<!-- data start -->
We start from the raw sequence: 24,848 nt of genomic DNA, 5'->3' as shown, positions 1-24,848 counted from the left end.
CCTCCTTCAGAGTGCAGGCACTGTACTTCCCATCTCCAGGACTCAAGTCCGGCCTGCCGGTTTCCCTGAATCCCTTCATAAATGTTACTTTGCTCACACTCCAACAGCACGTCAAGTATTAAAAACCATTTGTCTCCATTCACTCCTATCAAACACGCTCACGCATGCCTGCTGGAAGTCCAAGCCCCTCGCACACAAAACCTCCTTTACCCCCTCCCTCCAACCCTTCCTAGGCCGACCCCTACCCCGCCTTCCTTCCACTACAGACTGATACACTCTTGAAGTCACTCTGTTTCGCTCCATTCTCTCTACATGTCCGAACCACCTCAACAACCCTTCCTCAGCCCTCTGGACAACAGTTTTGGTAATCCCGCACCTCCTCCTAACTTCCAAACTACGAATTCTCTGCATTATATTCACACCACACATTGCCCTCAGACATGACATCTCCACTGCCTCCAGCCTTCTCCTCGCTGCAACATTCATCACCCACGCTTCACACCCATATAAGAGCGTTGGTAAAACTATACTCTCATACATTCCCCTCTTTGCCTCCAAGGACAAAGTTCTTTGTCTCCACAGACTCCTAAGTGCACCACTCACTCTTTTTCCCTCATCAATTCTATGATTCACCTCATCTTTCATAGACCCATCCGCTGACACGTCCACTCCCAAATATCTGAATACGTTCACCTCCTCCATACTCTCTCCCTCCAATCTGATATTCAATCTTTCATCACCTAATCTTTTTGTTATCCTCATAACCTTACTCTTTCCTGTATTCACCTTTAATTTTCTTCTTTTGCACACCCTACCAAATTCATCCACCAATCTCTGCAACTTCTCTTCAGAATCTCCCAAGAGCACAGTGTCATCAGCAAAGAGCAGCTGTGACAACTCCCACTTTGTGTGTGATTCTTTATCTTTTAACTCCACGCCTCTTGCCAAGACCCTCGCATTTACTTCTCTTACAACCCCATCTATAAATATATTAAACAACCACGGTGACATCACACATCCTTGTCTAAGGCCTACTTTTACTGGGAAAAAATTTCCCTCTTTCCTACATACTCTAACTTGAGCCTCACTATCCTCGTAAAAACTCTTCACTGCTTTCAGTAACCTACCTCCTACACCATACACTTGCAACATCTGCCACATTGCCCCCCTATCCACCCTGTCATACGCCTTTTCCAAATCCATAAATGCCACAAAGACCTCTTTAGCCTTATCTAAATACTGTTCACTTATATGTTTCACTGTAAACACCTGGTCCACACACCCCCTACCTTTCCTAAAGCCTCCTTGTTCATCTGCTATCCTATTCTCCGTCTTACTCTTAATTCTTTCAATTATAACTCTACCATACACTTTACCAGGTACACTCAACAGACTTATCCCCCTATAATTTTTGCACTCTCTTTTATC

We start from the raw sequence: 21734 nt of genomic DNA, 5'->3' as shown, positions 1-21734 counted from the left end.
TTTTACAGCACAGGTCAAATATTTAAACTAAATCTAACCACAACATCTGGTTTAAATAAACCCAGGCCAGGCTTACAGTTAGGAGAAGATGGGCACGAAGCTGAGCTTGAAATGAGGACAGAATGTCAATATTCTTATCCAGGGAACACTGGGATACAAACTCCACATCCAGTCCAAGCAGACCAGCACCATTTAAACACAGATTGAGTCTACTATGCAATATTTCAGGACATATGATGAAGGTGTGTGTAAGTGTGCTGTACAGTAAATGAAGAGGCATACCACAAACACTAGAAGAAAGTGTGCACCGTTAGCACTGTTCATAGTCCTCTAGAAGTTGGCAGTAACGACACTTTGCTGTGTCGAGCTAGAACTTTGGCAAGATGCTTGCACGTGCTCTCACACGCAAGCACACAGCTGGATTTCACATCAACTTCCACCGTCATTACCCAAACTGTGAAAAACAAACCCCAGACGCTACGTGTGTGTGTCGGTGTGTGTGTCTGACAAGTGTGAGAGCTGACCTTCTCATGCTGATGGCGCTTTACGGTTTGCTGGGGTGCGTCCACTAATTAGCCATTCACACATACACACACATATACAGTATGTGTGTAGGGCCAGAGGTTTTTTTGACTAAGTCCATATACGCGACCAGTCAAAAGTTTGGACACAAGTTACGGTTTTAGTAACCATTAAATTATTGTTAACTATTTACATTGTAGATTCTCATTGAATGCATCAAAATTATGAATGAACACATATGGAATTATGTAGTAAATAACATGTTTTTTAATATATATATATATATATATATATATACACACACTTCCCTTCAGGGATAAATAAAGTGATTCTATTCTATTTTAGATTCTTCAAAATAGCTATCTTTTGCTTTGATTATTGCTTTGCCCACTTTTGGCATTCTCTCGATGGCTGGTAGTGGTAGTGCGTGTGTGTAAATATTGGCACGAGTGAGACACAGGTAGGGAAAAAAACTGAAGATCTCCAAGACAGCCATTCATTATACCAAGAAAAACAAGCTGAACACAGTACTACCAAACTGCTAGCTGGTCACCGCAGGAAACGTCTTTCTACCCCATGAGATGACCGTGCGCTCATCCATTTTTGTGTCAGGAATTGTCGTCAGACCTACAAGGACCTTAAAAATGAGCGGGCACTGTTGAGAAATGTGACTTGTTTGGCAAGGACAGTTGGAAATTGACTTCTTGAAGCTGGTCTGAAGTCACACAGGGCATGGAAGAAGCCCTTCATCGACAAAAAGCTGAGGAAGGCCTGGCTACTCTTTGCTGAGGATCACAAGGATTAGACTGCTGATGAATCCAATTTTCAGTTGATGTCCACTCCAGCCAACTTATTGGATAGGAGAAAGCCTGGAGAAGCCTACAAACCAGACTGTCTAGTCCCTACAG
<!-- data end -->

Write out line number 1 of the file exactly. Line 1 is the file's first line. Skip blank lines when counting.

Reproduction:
We start from the raw sequence: 24,848 nt of genomic DNA, 5'->3' as shown, positions 1-24,848 counted from the left end.